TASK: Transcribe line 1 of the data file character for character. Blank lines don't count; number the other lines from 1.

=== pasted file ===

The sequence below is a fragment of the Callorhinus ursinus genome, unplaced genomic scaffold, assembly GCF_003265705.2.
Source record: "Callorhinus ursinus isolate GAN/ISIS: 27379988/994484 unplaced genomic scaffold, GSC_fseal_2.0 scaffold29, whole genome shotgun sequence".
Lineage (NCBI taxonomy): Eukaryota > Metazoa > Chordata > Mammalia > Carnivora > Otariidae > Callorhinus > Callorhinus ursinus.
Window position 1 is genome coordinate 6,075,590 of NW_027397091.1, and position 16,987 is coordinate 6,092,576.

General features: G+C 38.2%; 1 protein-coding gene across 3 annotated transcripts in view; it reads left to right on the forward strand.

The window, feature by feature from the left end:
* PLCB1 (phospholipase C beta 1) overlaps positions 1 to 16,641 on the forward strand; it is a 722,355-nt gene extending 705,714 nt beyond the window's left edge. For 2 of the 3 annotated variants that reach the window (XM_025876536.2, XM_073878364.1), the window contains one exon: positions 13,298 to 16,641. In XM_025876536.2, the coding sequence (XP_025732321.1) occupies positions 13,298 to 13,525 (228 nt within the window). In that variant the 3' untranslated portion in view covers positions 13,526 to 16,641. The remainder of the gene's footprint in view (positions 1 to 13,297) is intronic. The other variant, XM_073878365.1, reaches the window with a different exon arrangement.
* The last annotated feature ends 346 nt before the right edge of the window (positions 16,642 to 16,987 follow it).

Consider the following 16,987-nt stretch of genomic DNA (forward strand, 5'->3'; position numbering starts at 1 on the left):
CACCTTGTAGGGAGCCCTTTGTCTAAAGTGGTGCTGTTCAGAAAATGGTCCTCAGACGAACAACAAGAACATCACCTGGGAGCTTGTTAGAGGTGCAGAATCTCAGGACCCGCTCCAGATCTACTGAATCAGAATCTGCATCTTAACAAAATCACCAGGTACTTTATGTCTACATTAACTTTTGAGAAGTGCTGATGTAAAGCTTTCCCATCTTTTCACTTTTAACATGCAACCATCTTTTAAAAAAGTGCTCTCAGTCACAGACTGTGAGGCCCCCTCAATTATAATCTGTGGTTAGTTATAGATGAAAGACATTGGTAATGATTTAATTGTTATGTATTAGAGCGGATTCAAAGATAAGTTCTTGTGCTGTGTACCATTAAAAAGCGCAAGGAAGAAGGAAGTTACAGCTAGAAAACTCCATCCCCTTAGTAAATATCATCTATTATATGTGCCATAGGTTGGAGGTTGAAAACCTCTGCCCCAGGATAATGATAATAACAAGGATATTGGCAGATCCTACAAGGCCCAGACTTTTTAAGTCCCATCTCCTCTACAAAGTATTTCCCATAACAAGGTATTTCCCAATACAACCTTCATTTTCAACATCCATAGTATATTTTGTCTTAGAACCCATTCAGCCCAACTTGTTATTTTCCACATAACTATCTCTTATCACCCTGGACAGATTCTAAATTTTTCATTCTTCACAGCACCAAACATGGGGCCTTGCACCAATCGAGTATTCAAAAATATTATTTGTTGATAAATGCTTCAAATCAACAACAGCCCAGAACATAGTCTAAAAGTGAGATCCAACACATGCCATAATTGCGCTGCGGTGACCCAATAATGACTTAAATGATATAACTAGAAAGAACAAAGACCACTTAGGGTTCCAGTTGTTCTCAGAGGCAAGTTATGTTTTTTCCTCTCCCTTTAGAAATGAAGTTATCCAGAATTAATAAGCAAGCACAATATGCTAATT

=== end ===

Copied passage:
The sequence below is a fragment of the Callorhinus ursinus genome, unplaced genomic scaffold, assembly GCF_003265705.2.